Context: Requirements Engineering (RE) research has established a common agreement on the impact that the quality of requirements has on subsequent software development activities and artifacts. Furthermore, empirical investigations suppose that RE quality defects tend to scale in cost for remediation when left unattended. This motivates the need for requirements quality assurance.

Problem: This need has been met with requirements quality research, which abounds with publications proposing writing rules and guidelines that are meant to ensure requirements of high quality. However, recent studies have questioned the rigor and relevance of these publications, which would undermine the practical applicability of requirements quality research: requirements quality is a means to an end and serves a specific purpose (i.e., minimizing the emitted risk on downstream activities), but when this purpose is not met due to lack of a rigor and practical relevance, the approach to researching requirements quality needs to be rethought.

Aim: The notion of good-enough requirements engineering constitutes a context-sensitive, activity-based perspective on requirements quality. In this thesis, we aim at both (1) understanding and (2) exploring possibilities of operationalizing this notion.

Methods: We employ a mixed-methods approach to achieve our aim. We use theory adoption in order to provide a theoretical foundation for requirements quality research, conduct a survey to understand the level of theory adherence in the requirements quality literature, and perform subject-based classification to generate an overview of theory-related elements proposed in literature.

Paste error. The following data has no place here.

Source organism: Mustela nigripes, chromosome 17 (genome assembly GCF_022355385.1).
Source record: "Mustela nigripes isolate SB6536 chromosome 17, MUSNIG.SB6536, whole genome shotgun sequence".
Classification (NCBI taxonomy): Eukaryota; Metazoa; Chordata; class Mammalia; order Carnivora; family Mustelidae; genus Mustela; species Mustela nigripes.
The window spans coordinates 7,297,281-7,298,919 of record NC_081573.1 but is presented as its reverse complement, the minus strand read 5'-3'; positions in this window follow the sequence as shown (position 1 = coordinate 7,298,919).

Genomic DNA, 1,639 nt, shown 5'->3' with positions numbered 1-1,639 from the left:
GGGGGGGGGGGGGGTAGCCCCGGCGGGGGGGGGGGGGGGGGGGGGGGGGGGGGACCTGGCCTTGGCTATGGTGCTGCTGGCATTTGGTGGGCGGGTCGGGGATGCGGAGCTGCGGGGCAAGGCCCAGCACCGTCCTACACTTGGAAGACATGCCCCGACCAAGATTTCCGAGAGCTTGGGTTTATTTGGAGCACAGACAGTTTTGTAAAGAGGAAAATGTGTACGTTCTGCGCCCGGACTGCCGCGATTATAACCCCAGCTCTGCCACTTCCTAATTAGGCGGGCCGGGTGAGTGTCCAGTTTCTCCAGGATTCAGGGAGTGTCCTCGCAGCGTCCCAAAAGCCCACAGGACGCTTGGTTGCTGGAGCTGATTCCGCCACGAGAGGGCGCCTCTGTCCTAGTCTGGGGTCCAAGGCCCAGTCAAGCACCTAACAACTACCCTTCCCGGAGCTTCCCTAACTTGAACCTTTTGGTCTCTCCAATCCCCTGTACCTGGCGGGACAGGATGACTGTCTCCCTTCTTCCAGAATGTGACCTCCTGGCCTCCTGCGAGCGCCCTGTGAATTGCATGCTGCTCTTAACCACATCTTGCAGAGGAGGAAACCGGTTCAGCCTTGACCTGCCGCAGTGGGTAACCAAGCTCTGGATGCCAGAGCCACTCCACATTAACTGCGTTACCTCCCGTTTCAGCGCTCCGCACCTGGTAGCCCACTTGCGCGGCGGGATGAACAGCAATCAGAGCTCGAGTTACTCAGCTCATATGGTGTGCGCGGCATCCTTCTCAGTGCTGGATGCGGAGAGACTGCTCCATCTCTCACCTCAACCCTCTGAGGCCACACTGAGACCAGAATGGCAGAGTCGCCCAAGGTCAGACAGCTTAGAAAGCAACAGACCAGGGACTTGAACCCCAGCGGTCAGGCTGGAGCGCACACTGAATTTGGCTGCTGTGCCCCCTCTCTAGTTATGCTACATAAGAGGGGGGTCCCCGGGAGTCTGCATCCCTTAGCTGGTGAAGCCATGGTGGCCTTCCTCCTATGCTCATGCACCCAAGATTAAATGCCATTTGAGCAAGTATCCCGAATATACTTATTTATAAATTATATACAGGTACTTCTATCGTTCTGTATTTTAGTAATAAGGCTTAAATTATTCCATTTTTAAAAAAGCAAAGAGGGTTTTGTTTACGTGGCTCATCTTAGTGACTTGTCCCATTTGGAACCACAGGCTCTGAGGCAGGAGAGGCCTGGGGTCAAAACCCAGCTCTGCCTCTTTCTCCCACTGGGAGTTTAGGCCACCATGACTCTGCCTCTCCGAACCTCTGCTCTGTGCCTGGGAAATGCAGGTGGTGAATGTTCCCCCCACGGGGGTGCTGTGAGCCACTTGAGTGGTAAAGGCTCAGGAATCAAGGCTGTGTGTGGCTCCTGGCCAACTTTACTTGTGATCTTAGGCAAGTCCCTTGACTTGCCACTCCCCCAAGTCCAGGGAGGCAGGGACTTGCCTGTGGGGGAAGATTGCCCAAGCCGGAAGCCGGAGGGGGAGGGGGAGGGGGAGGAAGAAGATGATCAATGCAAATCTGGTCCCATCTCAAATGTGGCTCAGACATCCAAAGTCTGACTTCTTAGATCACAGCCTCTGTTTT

Results: Through theory adoption we derive a harmonized, activity-based requirements quality theory that frames requirements quality according to its impact on subsequent activities and hence ensures its relevance. The subsequent survey confirms that there is a lack of rigor and relevance in previous requirements quality publications, which likely explains the lack of adoption of the research in practice. The overview of quality factors in a subject-based classification is a first step to centralize requirements quality research for visibility and effective reuse.

Conclusion: The notion of good-enough requirements engineering has the potential to re-focus requirements quality research on a more profound notion of rigor and relevance. In this thesis, we report on a first requirements quality theory. Through adherence to this requirements quality theory and contribution to the central repository of subject-based classification, the operationalization of the concept of good-enough requirements engineering can effectively support predicting the impact that requirements quality has on subsequent software development activities in the future.

Place, publisher, year, edition, pages
Karlskrona: Blekinge Tekniska Högskola, 2023. p. 184
Series
Blekinge Institute of Technology Licentiate Dissertation Series, ISSN 1650-2140 ; 1
Keywords
Requirements Engineering, Requirements Quality, Theory Development
National Category
Software Engineering
Research subject
Software Engineering
Identifiers
urn:nbn:se:bth-23948 (URN)978-91-7295-447-2 (ISBN)
Presentation
2023-01-13, J1630 och Zoom, Campus Karlskrona, 09:00 (English)
Opponent
Supervisors
Available from: 2022-11-21 Created: 2022-11-18 Last updated: 2022-12-08Bibliographically approved

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Frattini, JulianMendez, DanielUnterkalmsteiner, MichaelWnuk, Krzysztof